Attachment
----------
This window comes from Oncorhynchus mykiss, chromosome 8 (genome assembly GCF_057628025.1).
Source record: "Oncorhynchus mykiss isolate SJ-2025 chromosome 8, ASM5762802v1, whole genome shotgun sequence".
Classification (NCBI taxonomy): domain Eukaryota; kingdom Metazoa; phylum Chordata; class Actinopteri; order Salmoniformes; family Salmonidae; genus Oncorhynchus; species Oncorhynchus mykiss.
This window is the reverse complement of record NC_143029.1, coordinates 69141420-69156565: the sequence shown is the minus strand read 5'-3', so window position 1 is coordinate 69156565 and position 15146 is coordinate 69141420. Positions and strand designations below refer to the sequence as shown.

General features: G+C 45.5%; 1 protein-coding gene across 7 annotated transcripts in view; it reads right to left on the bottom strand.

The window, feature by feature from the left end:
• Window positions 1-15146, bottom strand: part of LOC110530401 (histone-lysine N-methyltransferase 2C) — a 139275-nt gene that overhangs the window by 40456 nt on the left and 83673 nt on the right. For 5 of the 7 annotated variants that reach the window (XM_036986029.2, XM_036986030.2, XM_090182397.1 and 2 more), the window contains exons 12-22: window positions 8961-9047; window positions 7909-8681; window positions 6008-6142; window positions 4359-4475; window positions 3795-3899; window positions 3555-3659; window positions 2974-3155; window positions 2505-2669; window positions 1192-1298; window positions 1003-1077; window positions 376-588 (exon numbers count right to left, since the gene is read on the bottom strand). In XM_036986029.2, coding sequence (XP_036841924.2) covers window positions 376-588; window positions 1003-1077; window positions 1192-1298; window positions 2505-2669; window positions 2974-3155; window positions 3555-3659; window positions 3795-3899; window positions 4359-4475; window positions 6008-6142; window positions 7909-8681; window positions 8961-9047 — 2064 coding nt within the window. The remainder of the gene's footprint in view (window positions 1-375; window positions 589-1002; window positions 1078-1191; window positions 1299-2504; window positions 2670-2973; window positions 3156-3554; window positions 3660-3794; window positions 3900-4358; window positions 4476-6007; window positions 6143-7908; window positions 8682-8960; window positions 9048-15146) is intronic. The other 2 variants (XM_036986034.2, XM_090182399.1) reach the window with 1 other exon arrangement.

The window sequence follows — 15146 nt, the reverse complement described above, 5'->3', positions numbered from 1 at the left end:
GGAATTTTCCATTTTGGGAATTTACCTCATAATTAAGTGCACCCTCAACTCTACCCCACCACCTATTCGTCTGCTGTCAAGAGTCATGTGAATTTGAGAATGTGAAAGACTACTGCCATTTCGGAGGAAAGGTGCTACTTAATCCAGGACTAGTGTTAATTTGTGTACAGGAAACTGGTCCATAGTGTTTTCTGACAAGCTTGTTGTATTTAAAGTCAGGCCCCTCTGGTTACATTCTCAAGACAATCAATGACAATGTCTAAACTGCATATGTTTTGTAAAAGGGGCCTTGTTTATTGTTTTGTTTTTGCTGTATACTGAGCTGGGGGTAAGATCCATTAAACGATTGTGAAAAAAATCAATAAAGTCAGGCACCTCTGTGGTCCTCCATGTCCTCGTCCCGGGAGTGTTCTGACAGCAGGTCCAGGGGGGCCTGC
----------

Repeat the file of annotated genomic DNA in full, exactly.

This window comes from Oncorhynchus mykiss, chromosome 8 (genome assembly GCF_057628025.1).
Source record: "Oncorhynchus mykiss isolate SJ-2025 chromosome 8, ASM5762802v1, whole genome shotgun sequence".
Classification (NCBI taxonomy): domain Eukaryota; kingdom Metazoa; phylum Chordata; class Actinopteri; order Salmoniformes; family Salmonidae; genus Oncorhynchus; species Oncorhynchus mykiss.
This window is the reverse complement of record NC_143029.1, coordinates 69141420-69156565: the sequence shown is the minus strand read 5'-3', so window position 1 is coordinate 69156565 and position 15146 is coordinate 69141420. Positions and strand designations below refer to the sequence as shown.

General features: G+C 45.5%; 1 protein-coding gene across 7 annotated transcripts in view; it reads right to left on the bottom strand.

The window, feature by feature from the left end:
• Window positions 1-15146, bottom strand: part of LOC110530401 (histone-lysine N-methyltransferase 2C) — a 139275-nt gene that overhangs the window by 40456 nt on the left and 83673 nt on the right. For 5 of the 7 annotated variants that reach the window (XM_036986029.2, XM_036986030.2, XM_090182397.1 and 2 more), the window contains exons 12-22: window positions 8961-9047; window positions 7909-8681; window positions 6008-6142; window positions 4359-4475; window positions 3795-3899; window positions 3555-3659; window positions 2974-3155; window positions 2505-2669; window positions 1192-1298; window positions 1003-1077; window positions 376-588 (exon numbers count right to left, since the gene is read on the bottom strand). In XM_036986029.2, coding sequence (XP_036841924.2) covers window positions 376-588; window positions 1003-1077; window positions 1192-1298; window positions 2505-2669; window positions 2974-3155; window positions 3555-3659; window positions 3795-3899; window positions 4359-4475; window positions 6008-6142; window positions 7909-8681; window positions 8961-9047 — 2064 coding nt within the window. The remainder of the gene's footprint in view (window positions 1-375; window positions 589-1002; window positions 1078-1191; window positions 1299-2504; window positions 2670-2973; window positions 3156-3554; window positions 3660-3794; window positions 3900-4358; window positions 4476-6007; window positions 6143-7908; window positions 8682-8960; window positions 9048-15146) is intronic. The other 2 variants (XM_036986034.2, XM_090182399.1) reach the window with 1 other exon arrangement.

The window sequence follows — 15146 nt, the reverse complement described above, 5'->3', positions numbered from 1 at the left end:
GGAATTTTCCATTTTGGGAATTTACCTCATAATTAAGTGCACCCTCAACTCTACCCCACCACCTATTCGTCTGCTGTCAAGAGTCATGTGAATTTGAGAATGTGAAAGACTACTGCCATTTCGGAGGAAAGGTGCTACTTAATCCAGGACTAGTGTTAATTTGTGTACAGGAAACTGGTCCATAGTGTTTTCTGACAAGCTTGTTGTATTTAAAGTCAGGCCCCTCTGGTTACATTCTCAAGACAATCAATGACAATGTCTAAACTGCATATGTTTTGTAAAAGGGGCCTTGTTTATTGTTTTGTTTTTGCTGTATACTGAGCTGGGGGTAAGATCCATTAAACGATTGTGAAAAAAATCAATAAAGTCAGGCACCTCTGTGGTCCTCCATGTCCTCGTCCCGGGAGTGTTCTGACAGCAGGTCCAGGGGGGCCTGC